The temporary safety zone is necessary for the safety of mariners in the vicinity of the fireworks display. The impact of this rule on commercial and recreational traffic is expected to be minimal because of the limited area and time of the safety zone.

Discussion of Rule

The Coast Guard is establishing a safety zone in the waters in the immediate vicinity of the location where the fireworks will be launched in Taiya Inlet for the City of Skagway, Alaska, sponsored 4th of July fireworks display. A no-action alternative was considered, but not employed because of the increased safety hazards posed to mariners during the fireworks display.

Regulatory Analyses

We developed this rule after considering numerous statutes and executive orders related to rulemaking. Below we summarize our analyses based on 13 of these statutes or executive orders.

Regulatory Planning and Review

This rule is not a significant regulatory action under section 3(f) of Executive Order 12866, Regulatory Planning and Review, and does not require an assessment of potential costs and benefits under section 6(a)(3) of that Order. The Office of Management and Budget has not reviewed it under that Order. This rule is not a significant regulatory action because the rule is applicable to a one-time event, and also because the temporary safety zone is limited in location and duration. The small size of the safety zone allows for mariners to safely navigate around the safety zone.

Small Entities

Under the Regulatory Flexibility Act (5 U.S.C. 601-612), we have considered whether this rule would have a significant economic impact on a substantial number of small entities. The term “small entities” comprises small businesses, not-for-profit organizations that are independently owned and operated and are not dominant in their fields, and governmental jurisdictions with populations of less than 50,000.

The Coast Guard certifies under 5 U.S.C. 605(b) that this rule will not have a significant economic impact on a substantial number of small entities. However, this rule may affect the following entities, some of which may be small entities: the owners or operators of vessels intending to transit, anchor, or fish in a portion of the Taiya Inlet from 9:00 p.m. local time, July 3, 2012, to 1:00 a.m. local time on July 4, 2012. This safety zone will not have a significant economic impact on a substantial number of small entities for the following reasons; this rule will be enforced for only a four hour period and mariners will be able to easily navigate safely around the zone by staying outside of the 1,000-foot radius of the position from which fireworks will be launched. During the effective period, we will issue maritime advisories widely available to the mariners that transit Taiya Inlet.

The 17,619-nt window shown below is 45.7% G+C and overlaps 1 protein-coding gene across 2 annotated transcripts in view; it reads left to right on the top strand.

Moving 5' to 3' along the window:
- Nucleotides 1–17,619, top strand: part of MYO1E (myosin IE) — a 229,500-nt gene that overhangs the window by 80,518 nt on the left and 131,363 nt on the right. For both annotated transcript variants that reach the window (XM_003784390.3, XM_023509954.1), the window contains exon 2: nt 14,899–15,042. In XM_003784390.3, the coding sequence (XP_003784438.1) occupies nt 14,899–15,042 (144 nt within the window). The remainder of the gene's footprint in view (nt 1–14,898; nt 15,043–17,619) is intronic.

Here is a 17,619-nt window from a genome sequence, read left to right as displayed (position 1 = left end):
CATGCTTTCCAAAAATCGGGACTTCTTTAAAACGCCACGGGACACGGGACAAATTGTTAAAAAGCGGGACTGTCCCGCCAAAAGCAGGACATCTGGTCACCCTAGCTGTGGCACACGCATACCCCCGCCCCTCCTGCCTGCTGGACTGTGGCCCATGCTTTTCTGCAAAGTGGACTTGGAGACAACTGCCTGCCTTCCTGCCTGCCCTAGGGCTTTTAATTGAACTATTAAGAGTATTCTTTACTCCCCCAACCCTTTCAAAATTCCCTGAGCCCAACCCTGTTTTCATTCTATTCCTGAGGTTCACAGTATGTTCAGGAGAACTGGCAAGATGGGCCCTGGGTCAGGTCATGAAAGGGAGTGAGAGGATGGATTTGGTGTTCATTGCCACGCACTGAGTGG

Assistance for Small Entities

Under section 213(a) of the Small Business Regulatory Enforcement Fairness Act of 1996 (Pub. L. 104-121), we offer to assist small entities in understanding the rule so that they can better evaluate its effects on them and participate in the rulemaking process.

Small businesses may send comments on the actions of federal employees who enforce, or otherwise determine compliance with, Federal regulations to the Small Business and Agriculture Regulatory Enforcement Ombudsman and the Regional Small Business Regulatory Fairness Boards. The Ombudsman evaluates these actions annually and rates each agency's responsiveness to small business. If you wish to comment on actions by employees of the Coast Guard, call 1-888-REG-FAIR (1-888-734-3247). The Coast Guard will not retaliate against small entities that question or complain about this rule or any policy or action of the Coast Guard.